Boston in Retrospect

Well, I really got to say Boston is a fantastic city. I was amazed at how clean it was. Yeah, maybe that is a weird way to start out a post about the center of the known universe (or so I’m told), but hey, it’s true. The city is remarkably clean, like in a white glove kinda way. It was almost eerie.

So I guess you want pictures, stories, you know…content. Well happy to oblige.

I ended up having the same flights and hotel as Bruce did, so I guess he probably felt like I was stalking him. I tried not to talk about my work with him, figuring it was the last thing he cared to hear in an airport, but surprisingly he offer to look at some of the turbulence data I have been crunching. Only to tell me I was doing one small thing wrong, which I spent the remainder of flight time failing to correct…ah, grad school. We we arrived, Bruce and I took the ‘T’ to the Arlington and walked to the Radisson. I’ve have got to give some props to hotwire for this one. I paid $130 a night for this hotel, and it was kick ass, and only about half a miles walk to the conference hotel at Copley Place. Things were going well so far.

Now, if you haven’t bee to an academic conference, here’s the rub. The first day is useless, hence my arrival on day two (I’ve learned that lesson). Knowing this, and the typical geographer’s talent for tardiness, the keynote speaker Jeffery Sachs was scheduled for the evening slot. He was young, especially given his political/economic influence in world affairs. I haven’t read his new book, but strangely like the previous ‘honorary geographer’, Jared Diamond, the theme of Jeff’s talk smacked of environmental determinism, which while his points were true in my opinion, geography as a discipline is scared to death of repeating is past, almost to the point of hysteric. Actually, it was entertaining to watch the human geographers in the crowd squirm at talk relating human action to perception of the natural world influences surrounding a community. Highly entertaining.

Wednesday I went to several talks, including my own. It went well, though I am dreadfully tired of the topic I presented on (The San Antonio River work from my masters). It is surreal to see from whence I came. The whole ontological framework defining the goals and methods of my thesis work is wrong in my view today. I should have never even attempted it, at least not in the way I went about it. The work I guess had a purpose, after all, I did get my Masters, and somehow ended up in the amazing place I am in today, but I can’t believe I ever thought there was truth to the previous work. I guess, you could say I’m being a bit critical of my own work, but it is true! Luckily, I am growing here at Illinois, and have a much better take on the ontological framework in which I work, so hopefully I will not make the same mistakes so easily.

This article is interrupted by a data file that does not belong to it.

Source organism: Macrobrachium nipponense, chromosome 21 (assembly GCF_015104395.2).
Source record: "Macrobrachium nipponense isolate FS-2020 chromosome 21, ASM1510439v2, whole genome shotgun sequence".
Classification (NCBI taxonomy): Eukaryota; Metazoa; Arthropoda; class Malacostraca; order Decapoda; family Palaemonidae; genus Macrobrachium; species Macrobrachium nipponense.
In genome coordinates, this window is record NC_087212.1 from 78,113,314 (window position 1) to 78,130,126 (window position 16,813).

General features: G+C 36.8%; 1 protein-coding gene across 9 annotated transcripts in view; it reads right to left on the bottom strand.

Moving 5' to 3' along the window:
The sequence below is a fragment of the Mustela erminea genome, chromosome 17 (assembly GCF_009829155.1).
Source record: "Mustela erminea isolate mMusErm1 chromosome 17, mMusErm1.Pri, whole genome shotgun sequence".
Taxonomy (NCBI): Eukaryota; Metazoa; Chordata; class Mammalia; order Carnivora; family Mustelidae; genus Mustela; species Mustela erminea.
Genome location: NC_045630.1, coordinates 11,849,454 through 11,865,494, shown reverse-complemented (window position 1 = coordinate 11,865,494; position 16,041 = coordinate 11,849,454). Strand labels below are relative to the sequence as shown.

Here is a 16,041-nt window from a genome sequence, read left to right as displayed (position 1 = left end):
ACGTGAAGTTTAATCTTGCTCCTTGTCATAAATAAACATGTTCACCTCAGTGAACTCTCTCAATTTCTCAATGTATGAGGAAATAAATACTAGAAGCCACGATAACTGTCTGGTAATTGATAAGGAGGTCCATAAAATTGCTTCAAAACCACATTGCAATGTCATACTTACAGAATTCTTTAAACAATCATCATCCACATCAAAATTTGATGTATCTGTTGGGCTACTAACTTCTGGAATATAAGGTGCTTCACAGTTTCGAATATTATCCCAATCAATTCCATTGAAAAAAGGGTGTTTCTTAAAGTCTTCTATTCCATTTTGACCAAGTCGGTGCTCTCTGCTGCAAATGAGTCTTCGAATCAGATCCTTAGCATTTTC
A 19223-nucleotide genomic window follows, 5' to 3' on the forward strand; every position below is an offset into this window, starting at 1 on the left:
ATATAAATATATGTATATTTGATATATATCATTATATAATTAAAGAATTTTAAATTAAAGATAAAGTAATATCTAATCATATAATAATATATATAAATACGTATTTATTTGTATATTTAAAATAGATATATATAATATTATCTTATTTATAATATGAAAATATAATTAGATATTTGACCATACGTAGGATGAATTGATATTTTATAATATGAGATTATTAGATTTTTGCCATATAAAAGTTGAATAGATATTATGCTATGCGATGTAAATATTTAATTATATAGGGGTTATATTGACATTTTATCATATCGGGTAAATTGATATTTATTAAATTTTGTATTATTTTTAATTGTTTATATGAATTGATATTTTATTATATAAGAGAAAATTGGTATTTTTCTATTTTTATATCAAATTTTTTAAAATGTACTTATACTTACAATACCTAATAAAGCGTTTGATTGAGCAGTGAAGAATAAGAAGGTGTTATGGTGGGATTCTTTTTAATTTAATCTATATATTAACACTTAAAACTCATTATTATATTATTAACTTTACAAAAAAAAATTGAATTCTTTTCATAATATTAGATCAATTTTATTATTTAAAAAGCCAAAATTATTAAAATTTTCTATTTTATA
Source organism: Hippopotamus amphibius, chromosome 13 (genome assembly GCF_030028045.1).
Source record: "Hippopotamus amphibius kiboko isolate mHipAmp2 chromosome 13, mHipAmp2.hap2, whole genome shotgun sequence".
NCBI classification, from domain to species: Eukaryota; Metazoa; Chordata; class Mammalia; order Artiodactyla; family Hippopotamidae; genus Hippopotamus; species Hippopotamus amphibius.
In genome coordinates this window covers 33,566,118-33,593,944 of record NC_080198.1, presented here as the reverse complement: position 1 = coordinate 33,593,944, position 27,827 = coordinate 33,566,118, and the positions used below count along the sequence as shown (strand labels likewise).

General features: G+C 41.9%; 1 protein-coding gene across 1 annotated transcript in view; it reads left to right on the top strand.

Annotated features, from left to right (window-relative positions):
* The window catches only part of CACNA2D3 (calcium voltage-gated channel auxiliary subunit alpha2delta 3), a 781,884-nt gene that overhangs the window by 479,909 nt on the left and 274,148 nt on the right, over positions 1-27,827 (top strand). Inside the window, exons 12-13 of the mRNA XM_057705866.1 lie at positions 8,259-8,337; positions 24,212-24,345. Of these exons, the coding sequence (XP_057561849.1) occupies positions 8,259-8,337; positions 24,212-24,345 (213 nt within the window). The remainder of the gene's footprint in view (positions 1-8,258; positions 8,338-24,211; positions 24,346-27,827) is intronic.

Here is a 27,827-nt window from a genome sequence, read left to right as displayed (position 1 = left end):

Also on Wednesday, I went to the Wiley Blackwell Lecture on Geomorphology and Society which was given by Denise Reed from the University of New Orleans. Her talk was earth moving;y amazing. She, and her colleagues have found a way to improve the Mississippi River Delta (birdfoot) in a way that is both viable for keeping cities like New Orleans, as well as saving the natural ecosystem on the delta, which is currently being destroyed due to massive sediment loss and subsidence. Basically, a plan to divert the river flow away from the bird’s foot delta, which currently lets alot the sediment carried by the river get washed into the deep Mississippi Holocene River Trench. Very interesting stuff, well at least to me.

After that was all said and done, I took off for a jaunt around Fenway park. I opted out of the $12 tour, which according to friend is a quick 5 minute walk up the bleachers. Given that this was a waste of money, I just walked around it:

There was a middle school immediately adjacent to the park, which of course let out right as I was walking around, or else I would have taken a picture of the awesome baseball card spit-balled to the wall.  I couldn’t even read it, the only discernalble feature among the dried saliva was a Yankee’s helmet. Classic.

Went to a few good eats for dinner including O’Connors, an Irish Pub right outside the hotel that had a wicked curry? Yeah, I thought it strange also. What can you do. At least they had Harp and Guinness. We also went to a kick ass Malaysian joint in chinatown (more like block) called Penang, who strangely, also had good curry. Go figure I like curry huh? I wish we could have hit up more seafood joints. There was a Legal Seafood right across from the hotel, but the wait was never less that an hour and a half, not to mention it was pricey. Maybe next time I guess.

Parts two and three, along with many more pics and even some video forthcoming.


One response to “Boston in Retrospect

  1. Sounds like an awesome adventure Hun. I would say more, but a bit sore right now.. love ya bunches!! 🙂

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